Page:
ivory added and stirred.
    then the carnuba at melt temp. [or jpw straight]
    then some alcohol added to bind everything into a solid letting the alcohol bubble off......

    i still wonder about a carrier though, that truly could be the issue.

    HELP..........
    it's all an educated guess,,,, till the trigger is pulled.

    this opinion brought to you by mister low-tech solution..

  12. #32
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    I don't know if polyethlene glycols are the way to go. They tend to have a brittle nature compared to things like beeswax. Having made more than a few suppositories with the stuff I just don't know if it has the properties needed as a carrier. I did try some once, many years ago, as a lube for minis in a rifle musket with black. It wouldn't stay on the projectiles for anything. Maybe some lanolin would have helped.

    From what you guys are saying it seems the issues are more with the carrier than with the lubricants themselves. The carrier needs to be hard, or soft, enough to handle the temps. What we almost need is something that is harder at 100 degrees than it is at 30.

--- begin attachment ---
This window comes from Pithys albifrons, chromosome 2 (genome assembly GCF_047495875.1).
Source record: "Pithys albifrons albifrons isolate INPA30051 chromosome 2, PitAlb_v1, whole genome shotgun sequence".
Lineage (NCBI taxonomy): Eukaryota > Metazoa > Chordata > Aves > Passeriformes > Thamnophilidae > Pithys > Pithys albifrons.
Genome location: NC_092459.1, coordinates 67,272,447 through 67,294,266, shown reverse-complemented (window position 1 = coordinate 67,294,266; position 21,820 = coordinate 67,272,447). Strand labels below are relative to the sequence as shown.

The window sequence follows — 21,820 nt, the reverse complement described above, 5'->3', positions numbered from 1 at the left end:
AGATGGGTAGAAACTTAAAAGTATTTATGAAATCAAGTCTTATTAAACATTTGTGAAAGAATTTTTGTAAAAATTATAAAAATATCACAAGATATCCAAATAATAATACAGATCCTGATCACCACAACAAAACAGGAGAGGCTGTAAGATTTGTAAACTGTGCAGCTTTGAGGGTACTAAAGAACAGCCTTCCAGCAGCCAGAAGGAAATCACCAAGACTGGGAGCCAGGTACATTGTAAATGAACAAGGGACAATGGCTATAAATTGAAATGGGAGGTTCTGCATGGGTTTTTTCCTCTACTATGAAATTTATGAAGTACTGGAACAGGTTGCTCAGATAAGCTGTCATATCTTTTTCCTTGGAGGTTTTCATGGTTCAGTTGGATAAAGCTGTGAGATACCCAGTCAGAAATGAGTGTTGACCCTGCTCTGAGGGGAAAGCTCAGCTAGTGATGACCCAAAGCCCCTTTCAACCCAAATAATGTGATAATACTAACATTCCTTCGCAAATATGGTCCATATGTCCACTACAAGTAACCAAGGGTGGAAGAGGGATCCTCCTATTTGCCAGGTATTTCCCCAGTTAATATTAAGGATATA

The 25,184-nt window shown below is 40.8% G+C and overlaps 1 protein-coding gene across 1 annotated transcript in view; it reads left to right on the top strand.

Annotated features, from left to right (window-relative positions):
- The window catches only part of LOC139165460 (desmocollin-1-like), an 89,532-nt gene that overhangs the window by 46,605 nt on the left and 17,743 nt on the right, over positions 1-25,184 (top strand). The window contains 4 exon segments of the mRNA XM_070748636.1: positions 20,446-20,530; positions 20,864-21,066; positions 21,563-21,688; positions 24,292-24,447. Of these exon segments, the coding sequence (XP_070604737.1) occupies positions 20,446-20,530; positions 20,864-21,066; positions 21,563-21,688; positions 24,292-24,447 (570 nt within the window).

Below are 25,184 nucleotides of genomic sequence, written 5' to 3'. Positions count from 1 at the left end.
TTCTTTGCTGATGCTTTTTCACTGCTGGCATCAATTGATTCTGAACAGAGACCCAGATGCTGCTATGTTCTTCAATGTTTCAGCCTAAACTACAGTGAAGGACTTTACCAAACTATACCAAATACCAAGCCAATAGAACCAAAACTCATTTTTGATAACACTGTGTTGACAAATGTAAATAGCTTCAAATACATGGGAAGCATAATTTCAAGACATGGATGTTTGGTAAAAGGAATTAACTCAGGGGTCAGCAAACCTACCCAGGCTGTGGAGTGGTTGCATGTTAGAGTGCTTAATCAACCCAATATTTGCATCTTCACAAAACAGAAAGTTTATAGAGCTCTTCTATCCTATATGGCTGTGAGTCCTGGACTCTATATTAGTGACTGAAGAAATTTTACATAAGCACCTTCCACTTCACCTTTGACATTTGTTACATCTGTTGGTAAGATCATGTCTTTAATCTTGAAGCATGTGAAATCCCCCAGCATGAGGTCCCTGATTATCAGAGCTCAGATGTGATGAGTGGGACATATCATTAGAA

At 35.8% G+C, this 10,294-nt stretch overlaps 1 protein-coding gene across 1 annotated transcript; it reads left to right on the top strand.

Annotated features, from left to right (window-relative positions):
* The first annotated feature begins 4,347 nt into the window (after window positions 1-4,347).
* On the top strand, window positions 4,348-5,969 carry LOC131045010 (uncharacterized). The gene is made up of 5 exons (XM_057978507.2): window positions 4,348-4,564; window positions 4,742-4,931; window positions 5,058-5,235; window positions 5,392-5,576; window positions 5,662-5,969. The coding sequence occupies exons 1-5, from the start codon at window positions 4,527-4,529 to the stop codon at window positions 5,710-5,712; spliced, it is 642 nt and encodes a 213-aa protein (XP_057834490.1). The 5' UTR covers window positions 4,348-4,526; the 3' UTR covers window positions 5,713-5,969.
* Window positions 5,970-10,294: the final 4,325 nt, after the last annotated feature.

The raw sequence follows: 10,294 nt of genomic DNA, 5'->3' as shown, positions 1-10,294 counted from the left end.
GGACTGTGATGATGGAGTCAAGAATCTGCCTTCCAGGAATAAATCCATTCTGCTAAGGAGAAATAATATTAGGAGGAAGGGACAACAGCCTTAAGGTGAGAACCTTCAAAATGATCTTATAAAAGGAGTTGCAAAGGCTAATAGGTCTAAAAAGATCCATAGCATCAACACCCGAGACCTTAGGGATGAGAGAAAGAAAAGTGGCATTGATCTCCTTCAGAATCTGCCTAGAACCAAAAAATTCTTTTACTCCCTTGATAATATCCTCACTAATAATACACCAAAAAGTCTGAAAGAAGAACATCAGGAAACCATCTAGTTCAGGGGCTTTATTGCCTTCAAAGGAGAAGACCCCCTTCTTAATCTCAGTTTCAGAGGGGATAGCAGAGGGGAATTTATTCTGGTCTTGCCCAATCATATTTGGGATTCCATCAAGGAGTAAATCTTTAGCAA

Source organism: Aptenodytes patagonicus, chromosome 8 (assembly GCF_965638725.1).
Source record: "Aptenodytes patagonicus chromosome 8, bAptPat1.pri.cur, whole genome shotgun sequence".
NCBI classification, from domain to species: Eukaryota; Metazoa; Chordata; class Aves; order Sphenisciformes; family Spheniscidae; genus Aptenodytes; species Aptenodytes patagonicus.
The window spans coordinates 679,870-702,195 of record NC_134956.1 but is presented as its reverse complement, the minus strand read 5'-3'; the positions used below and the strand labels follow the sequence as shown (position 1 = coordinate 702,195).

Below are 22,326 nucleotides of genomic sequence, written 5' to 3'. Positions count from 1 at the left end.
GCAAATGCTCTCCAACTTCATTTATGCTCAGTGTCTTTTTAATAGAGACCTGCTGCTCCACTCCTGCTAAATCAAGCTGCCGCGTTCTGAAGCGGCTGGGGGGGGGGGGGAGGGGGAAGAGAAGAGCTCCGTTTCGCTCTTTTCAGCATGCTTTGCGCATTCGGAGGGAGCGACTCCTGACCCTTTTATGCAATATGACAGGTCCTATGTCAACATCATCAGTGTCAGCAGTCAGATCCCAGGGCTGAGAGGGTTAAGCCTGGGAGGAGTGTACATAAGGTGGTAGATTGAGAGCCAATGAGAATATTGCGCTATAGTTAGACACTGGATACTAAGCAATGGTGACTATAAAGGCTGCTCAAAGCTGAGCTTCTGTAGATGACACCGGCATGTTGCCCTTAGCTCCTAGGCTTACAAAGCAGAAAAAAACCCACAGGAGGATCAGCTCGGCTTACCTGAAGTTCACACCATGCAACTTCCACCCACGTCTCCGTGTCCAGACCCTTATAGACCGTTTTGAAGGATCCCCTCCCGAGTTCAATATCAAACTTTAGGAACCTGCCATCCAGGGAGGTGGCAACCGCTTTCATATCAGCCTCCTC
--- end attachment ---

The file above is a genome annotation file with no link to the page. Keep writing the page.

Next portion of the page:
Each of you has mentioned modification of lubes for a particular temp range. I wonder if you have tried a "compromise" lube to expand the useful range?

    Gear, when the MML gave problems in the heat of your summer what kinds of problems did you have? Was it just a runny mess? Poor accuracy? Leading? Just want to have an idea what you look out for.

  13. #33
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    Just thought of another question. When a lube does poorly in either low or high temps is it because of trouble with the lube on the bullet or the lube remaining in the barrel from previous shots?
    I always assumed the cold weather , cold barrel problem was more due to lube from previous shots in the barrel being thick enough to create problems. Makes me wonder of dry patching the bore before that first shot would make a difference.

  14. #34
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    Brad, blowing through the bore slowly about ten times and patching out the condensation has helped me with cold-barrel flyers, but only if done right before shooting.

    I don't know if it's the bore condition (lube film), the lube in the grooves, or the way the lube acts after the boolit has cleared the muzzle that makes the difference, but I believe it's all a factor. MML didn't lead when it was hot or when the barrel was hot, but it starts throwing wild flyers and I literally had lube dripping off of my muzzle after 10 shots. I think that was mostly bore condition throwing classic "purge flyers". If I patched out every shot it worked fine at 98 degrees.